Apropos of my most recent post, there is the example of Prof. Liviu Librescu, a Romanian-Israeli Jewish survivor of the Holocaust who physically barricaded the door of his classroom, giving his life so that his students could escape.
“My father blocked the doorway with his body and asked the students to flee,” Librescu’s son, Joe Librescu, said Tuesday in a telephone interview from his home outside Tel Aviv. “Students started opening windows and jumping out.”
When Romania joined forces with Nazi Germany in World War II, the young Librescu was interned in a labor camp, and then sent along with his family and thousands of other Jews to a central ghetto in the city of Focsani, his son said. Hundreds of thousands of Romanian Jews were killed by the collaborationist regime during the war.
Librescu, who was 76 when he died, later found work at a government aerospace company. But his career was stymied in the 1970s because he refused to swear allegiance to the Communist regime, his son said, and he was later fired when he requested permission to move to Israel.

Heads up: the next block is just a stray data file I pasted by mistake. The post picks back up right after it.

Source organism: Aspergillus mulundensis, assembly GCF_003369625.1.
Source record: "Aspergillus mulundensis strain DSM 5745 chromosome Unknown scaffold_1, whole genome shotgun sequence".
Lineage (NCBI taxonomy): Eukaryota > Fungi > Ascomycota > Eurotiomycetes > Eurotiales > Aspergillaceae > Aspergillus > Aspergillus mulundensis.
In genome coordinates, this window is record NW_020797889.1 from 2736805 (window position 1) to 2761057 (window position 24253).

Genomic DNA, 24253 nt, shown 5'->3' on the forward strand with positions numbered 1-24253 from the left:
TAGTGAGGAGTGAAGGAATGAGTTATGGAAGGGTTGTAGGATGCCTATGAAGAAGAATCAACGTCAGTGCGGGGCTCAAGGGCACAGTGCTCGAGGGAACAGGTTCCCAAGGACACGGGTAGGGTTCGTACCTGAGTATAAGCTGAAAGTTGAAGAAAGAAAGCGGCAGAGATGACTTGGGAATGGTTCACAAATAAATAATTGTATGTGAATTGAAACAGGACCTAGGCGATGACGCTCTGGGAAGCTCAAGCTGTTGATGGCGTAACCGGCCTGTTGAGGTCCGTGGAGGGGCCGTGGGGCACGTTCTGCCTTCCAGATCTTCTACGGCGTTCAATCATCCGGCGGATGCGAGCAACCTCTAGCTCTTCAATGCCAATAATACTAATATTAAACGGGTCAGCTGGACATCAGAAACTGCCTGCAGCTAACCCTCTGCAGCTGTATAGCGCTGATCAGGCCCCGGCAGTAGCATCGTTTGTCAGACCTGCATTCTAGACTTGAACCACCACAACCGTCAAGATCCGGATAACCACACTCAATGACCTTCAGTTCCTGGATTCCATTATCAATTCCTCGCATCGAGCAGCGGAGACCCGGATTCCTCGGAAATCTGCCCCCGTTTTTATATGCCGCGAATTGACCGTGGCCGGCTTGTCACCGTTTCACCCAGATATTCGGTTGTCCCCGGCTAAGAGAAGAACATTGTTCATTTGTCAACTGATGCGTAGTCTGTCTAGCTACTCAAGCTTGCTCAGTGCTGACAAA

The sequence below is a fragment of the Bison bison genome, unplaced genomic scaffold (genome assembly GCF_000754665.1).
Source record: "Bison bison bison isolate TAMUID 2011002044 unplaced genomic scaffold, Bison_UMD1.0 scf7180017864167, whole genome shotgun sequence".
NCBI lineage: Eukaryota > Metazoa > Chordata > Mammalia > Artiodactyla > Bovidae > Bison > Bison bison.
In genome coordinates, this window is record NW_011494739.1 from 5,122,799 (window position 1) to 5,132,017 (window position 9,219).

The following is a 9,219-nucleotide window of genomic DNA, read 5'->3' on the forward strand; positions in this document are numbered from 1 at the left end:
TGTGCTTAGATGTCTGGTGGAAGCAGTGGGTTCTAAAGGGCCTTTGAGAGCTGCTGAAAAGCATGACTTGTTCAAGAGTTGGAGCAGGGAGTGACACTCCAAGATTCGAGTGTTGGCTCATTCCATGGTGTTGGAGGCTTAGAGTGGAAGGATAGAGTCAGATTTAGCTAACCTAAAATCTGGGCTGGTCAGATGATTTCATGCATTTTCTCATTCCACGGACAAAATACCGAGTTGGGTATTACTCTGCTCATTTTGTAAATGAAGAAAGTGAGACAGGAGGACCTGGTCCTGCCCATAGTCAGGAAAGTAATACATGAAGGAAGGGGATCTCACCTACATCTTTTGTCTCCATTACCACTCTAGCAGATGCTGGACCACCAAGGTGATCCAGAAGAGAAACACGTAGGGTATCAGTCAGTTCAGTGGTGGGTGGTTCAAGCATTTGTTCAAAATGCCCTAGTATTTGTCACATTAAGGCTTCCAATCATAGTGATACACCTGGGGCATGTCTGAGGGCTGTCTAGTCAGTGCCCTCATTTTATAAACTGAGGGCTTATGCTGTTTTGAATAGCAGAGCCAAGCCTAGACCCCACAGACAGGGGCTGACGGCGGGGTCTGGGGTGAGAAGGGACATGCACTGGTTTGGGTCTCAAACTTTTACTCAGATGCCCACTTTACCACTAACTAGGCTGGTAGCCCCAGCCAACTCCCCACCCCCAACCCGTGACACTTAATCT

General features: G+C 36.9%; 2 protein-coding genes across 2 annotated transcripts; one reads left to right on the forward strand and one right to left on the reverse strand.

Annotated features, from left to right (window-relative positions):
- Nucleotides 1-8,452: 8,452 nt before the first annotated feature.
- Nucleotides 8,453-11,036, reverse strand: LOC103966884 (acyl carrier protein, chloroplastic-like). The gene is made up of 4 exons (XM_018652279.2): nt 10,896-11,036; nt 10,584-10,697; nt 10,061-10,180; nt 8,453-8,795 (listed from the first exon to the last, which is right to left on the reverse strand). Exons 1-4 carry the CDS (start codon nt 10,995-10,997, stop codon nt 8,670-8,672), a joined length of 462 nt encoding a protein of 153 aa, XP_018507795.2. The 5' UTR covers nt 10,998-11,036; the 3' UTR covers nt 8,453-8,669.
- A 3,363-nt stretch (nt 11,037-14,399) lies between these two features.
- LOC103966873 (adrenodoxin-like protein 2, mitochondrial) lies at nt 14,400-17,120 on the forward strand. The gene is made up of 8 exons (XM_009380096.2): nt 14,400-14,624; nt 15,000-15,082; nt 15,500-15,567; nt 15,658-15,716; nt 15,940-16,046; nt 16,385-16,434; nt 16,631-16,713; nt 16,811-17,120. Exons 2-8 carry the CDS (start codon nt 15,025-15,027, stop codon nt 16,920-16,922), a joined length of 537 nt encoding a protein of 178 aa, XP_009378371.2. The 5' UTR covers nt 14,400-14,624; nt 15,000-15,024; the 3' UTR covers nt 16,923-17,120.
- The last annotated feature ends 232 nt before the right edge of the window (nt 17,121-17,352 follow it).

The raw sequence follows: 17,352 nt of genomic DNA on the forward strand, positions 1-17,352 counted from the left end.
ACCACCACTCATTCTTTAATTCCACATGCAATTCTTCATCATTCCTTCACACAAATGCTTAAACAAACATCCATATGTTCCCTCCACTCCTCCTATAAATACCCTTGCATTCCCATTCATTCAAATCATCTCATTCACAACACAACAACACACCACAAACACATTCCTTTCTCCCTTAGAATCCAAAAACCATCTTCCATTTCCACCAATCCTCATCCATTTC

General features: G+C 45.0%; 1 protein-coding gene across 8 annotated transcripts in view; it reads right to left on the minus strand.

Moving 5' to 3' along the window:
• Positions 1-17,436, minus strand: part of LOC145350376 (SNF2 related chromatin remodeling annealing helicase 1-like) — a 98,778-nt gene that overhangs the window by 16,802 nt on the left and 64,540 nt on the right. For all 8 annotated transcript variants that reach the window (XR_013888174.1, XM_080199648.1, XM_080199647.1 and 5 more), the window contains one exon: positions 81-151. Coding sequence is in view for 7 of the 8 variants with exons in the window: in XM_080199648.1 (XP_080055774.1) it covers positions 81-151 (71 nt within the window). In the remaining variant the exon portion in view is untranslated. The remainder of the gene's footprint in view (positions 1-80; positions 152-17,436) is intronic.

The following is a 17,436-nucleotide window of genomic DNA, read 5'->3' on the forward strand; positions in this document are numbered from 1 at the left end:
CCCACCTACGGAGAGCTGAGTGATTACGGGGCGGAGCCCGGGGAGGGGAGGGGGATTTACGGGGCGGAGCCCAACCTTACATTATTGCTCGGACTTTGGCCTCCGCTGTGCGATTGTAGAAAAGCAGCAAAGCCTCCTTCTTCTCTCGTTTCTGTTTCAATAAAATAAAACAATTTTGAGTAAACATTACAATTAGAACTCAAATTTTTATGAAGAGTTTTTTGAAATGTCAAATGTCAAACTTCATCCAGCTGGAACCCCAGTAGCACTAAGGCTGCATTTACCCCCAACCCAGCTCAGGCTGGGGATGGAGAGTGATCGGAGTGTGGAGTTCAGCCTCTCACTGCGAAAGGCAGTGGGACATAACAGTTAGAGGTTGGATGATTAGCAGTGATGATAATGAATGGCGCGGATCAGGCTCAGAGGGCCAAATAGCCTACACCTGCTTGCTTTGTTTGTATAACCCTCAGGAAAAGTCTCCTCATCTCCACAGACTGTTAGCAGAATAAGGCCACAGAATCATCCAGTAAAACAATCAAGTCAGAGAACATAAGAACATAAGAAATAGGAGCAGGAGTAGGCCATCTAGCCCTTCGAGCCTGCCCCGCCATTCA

In 1977, according to his son, Israel’s then-Prime Minister Menachem Begin personally intervened to get the family an emigration permit, and they left for Israel in 1978.
Librescu left Israel for Virginia in 1985 for a sabbatical year, but eventually made the move permanent, said Joe Librescu: “His work was his life in a sense.”
We’ve used the phrase “men with chests” to describe men who have not succumbed to the spirit of the age and who remain authentically masculine. Prof. Librescu is counted among them.
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